July 14, 2020
My professional interests in technology, public service, and open source merged in 2004 when the Oregon Legislature posed the question in the form of a house bill: Should we use open source software to save the state money on software licenses? As Deputy State CIO, it fell to me to provide legislative testimony.
The intent of the bill was to require state agencies to open acquisition to open source software for its operations. Oregon already was, it just wasn’t a well-known fact. As a result of my work and analysis, a more interesting question arose: Why don’t we, as public entities, develop our own agency-specific software using open source? Open source was driving innovation in private industry and non-profit organizations. Why not use it for broader public benefit?
Following my time in the executive branch of state government, I had the privilege of exploring this idea with IT leadership at every level of government for city e-government initiatives, county geospatial initiatives, disease-tracking software, federal cybersecurity programs for local first responders --, all developed based on collaboratively-created open source software.
In 2012, I began socializing a Free the Code initiative with the help of some friends, championing the notion of making publicly-funded U.S. federal government software development open source. My rationale then has not changed over the past eight years, and we’re seeing similar movements are underway globally as well.
Benefits of Open Source Are Clear
When I say publicly-funded, I refer specifically to custom code written by government employees or contractors of public agencies. Here are some of the ways that developing and releasing government code as open source can help bring about innovation, cost savings, and better governance within and between agencies and the public.
Openness: Open sourcing ensures basic fairness and transparency by making software and related artifacts available to the taxpayers who provided funding.
In January 2009, President Obama’s Memorandum on Transparency and Open Government expressed this idea well. “Information maintained by the Federal Government is a national asset. Executive departments and agencies should use innovative tools, methods, and systems to cooperate among themselves, across all levels of Government, and with nonprofit organizations, businesses, and individuals in the private sector.”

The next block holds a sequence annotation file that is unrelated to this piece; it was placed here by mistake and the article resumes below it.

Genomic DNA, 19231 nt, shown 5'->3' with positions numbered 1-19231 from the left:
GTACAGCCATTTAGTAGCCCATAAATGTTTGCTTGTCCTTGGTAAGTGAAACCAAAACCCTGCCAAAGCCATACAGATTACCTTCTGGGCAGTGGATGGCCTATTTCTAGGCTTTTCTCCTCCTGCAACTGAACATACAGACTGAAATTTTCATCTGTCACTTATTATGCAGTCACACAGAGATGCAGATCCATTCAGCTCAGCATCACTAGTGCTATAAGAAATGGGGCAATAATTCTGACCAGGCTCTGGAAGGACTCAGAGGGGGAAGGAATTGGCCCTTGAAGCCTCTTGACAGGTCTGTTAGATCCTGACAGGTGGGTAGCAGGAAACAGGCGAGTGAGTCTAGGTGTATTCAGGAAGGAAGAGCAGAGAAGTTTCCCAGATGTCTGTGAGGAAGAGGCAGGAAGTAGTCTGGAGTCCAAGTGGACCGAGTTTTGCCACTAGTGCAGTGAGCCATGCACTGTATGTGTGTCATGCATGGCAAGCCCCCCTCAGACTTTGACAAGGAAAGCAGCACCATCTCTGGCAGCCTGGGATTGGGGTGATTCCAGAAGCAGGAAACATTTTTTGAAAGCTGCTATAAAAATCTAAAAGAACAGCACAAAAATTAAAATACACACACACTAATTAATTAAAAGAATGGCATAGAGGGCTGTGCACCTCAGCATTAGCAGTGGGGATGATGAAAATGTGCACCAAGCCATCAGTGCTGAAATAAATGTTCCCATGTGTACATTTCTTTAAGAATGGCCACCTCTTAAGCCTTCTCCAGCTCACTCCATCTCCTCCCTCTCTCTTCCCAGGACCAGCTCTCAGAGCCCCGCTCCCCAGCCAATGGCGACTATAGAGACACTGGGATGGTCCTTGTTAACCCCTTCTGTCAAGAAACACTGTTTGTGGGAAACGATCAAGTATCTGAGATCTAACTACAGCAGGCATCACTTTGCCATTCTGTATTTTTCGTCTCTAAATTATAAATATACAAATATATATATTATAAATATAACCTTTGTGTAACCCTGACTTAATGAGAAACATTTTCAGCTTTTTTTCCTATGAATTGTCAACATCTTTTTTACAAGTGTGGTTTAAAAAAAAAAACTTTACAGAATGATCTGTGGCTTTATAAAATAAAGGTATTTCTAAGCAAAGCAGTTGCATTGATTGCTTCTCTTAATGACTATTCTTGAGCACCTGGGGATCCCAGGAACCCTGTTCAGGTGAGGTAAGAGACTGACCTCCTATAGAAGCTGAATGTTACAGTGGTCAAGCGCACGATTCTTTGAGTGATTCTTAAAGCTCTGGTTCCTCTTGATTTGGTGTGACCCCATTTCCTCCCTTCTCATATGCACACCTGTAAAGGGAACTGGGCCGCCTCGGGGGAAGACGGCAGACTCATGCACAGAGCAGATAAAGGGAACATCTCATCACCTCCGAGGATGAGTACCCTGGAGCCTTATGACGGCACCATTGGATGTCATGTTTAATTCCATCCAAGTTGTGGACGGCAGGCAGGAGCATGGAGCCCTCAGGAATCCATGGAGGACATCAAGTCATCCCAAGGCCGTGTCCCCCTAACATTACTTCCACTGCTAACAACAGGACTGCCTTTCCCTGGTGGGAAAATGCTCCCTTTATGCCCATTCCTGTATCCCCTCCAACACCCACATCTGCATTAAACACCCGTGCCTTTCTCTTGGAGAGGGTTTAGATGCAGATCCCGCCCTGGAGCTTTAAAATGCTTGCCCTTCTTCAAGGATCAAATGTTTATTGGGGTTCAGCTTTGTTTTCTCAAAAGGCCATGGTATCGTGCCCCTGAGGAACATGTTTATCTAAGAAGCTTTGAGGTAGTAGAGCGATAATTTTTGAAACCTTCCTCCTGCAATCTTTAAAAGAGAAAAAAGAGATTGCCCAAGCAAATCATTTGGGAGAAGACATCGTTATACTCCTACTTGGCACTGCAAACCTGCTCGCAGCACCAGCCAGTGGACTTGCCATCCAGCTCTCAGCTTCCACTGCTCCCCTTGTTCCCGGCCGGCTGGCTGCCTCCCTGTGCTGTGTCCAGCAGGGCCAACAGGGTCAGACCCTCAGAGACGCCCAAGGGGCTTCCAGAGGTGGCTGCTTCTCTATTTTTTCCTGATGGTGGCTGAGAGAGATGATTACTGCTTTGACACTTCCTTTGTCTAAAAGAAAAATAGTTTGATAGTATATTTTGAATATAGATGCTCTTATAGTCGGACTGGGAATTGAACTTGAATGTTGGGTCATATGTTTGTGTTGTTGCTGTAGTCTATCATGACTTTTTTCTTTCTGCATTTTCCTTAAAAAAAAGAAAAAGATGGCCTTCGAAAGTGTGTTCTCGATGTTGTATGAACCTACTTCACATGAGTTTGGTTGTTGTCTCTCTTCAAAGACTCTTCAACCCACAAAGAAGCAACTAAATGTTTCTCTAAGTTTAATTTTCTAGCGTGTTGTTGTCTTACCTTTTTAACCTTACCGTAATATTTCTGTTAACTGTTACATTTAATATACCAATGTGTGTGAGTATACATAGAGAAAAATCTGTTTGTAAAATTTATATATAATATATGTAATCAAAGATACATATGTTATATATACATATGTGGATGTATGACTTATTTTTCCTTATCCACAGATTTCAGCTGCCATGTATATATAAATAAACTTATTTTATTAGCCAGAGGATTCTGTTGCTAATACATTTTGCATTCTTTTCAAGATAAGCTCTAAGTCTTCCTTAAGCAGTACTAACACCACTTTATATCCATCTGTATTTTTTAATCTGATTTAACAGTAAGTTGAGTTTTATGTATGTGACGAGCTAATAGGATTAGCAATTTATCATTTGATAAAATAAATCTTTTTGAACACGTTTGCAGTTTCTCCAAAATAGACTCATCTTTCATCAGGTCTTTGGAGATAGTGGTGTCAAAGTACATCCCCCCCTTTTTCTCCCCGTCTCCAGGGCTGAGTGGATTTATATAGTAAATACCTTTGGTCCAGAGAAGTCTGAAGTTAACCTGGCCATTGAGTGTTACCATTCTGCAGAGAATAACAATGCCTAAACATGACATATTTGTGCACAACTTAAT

Created in 2018, today’s Federal Code.gov initiative holds the promise of fulfilling that vision of treating information as the national asset it truly is.
Economic Multiplier: Open source provides an economic stimulus by serving as the raw material that supports a competitive software development and services industry.
Any public and private organization or individual would be (and is) free to improve, support, maintain, and sell open source software and any related services that are based upon or associated with that software. The TCP/IP protocols, which allow data to move across the internet are an example of the positive commercial impact that government-released open source software can have. These protocols, and a software implementation of them, were developed using U.S. government funds under contract and were made publicly available in the early 1980s.
Supports the Federal Source Code Policy Agenda: Open source maximizes value to the government by significantly increasing reuse and collaborative development between federal agencies and the private sector.
Releasing software as open source enables government entities to find the software that other government entities have created through industry-standard search engines, eliminates roadblocks to its use, adaptation and redistribution, and enables private/public partnerships for its upkeep. Such reuse would reduce the significant taxpayer expense that occurs when different government entities recreate the same software capabilities.
Defaulting to open is an idea whose its time has arrived. In the U.S. we have much to build upon -- along with the help of our friends at New America through their Digital Impact and Governance Initiative and Public Interest Technology programs.